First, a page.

Despite arriving at the courthouse at 7:10 a.m., and being close to the front of the line, I didn’t get in. No one did. No one who wasn’t either a police officer, a member of the press (and not even they all were allowed in; apparently, if they had a colleague inside as no two reporters from the same media outlet were admitted), or a family member or friend of someone on one of the sides. It really annoys me because I have been there every single day — more than I can say for most of the press — and one of the most disturbing things about this case is how absolutely deficient the press coverage has been. Most reporters go for the flash, for the sensationalistic, without bothering give their readers or viewers the nuances of the testimony or anything even approaching in-depth analysis.
So, I really would have liked to have heard for myself what exactly Justice Cooperman said. The best coverage of the case has been by Michael Wilson of the Times, so according to him, Cooperman gave a brief recounting of the events of the early morning of November 25th, then said he found the three detectives not guilty of all counts on grounds that the People’s witnesses’ testimonies was unclear, confusing and conflicted with each other, and that, from the perspective of the officers, they reasonably believed deadly force was about to be used against them and so were justified in firing. It’s not clear from Wilson’s report whether the judge went into any detail in his verdict on the reckless endangerment counts for all of the bullets that pierced cars, a fence, a home window, and a crowded Air Train station.
About ten or so minutes after 9, a reporter came running out of the courthouse, down the steps. I knew this meant he had the verdict. We all waited silently while he gave the word to a spokesperson who shouted out to the crowd, “Not guilty of all counts.”
People immediately began chanting “fuck the police.” A woman cried. Another woman screamed, “not guilty of anything? Nothing?” But the crowd didn’t get out of control. A man was very angry at our new Governor Patterson for appearing to be more interested in talking to the press about his sex life than serious racial issues, and was disappointed that neither he nor Mayor Bloomberg were at the courthouse. Another man said he believed the mayor was in cohoots with Cooperman as evidenced by all of the talk about increased police presence in Queens and throughout New York following the verdict. Mayor Bloomberg, he concluded, must have known what the verdict would be. He also said he couldn’t believe black attorneys were representing the detectives:”That just shouldn’t be; it’s just wrong.”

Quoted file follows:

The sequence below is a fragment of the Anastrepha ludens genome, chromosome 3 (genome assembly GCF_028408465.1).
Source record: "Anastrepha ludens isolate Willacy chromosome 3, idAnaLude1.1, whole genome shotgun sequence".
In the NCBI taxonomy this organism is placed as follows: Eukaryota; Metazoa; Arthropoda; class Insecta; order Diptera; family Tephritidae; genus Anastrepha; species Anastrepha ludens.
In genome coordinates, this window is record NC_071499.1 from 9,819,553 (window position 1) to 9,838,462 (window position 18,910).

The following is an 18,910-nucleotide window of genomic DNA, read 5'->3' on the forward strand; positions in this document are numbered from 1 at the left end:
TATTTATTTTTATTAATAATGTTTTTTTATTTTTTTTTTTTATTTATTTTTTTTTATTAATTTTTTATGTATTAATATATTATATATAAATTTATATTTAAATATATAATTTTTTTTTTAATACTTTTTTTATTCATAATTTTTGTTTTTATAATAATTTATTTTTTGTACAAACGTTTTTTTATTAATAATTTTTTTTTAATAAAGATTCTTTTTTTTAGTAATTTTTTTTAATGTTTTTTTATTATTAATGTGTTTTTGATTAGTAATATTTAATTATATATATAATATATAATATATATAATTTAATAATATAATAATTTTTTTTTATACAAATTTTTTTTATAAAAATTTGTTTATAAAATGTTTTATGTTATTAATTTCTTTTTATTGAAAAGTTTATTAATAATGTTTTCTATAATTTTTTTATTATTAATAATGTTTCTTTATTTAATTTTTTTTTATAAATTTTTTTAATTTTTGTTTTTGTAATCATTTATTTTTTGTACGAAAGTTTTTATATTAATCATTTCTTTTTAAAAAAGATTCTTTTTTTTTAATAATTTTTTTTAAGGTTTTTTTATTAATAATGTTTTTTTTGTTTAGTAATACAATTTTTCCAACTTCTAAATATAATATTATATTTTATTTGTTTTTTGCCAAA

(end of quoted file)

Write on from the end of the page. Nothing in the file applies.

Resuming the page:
Another man told a reporter he was there because this could have happened to his son, now 12. He came out to “let society know, let Bell’s family know we feel your pain.” That same man later turned around and throwing up his hands, exclaimed to a fellow bystander, “look, people can’t leave because they can’t believe it. What are we all going to go out and do? We got nothing left. We’re Americans; we were born here and we got no rights.”
A large crowd converged around the Bell group — which included Guzman, Jean Nelson, Johnell Hankerson, and others — as they left, but I was too far away to hear if anything was said.
As I was returning to the subway, I saw a man lying in the street, surrounded by all of two people. One woman was trying to pull him up. He looked injured. There seemed to be about a million police officers around, but no one helped the man. And the police formed a human barricade blocking the street from the sidewalk, so passersby couldn’t go out and help him. I watched though as he eventually got up, dusted himself off, and with the help of the woman, walked on. I just saw him on the news in a crowd of people appearing to be shoved around.
A group from Sean Bell’s church walked up and down the sidewalk singing a hymnal.
A lot of people were yelling at the uniformed officers guarding the courthouse, picking out black and Latino officers and calling them “sell-outs.” Apparently one of the officers gave a dirty look to one man, which really set the man off. “Who the hell do you think you are, giving me that look? You got some damn nerve,” he yelled. One man told a ruddy-complected white officer he was going to get skin cancer if he spent any more time out in the sun like this. The officer just smiled and shook his head.
A very young white man came up to me and handed me a copy of a newspaper called “Challenge,” which the subtitle says is “the revolutionary Communist newspaper of the Progressive Labor Party.” He told me he was saddened that there seemed to be more press people there than organizers for change. “I can’t believe the low turnout. Only the Black Panthers are here,” he said.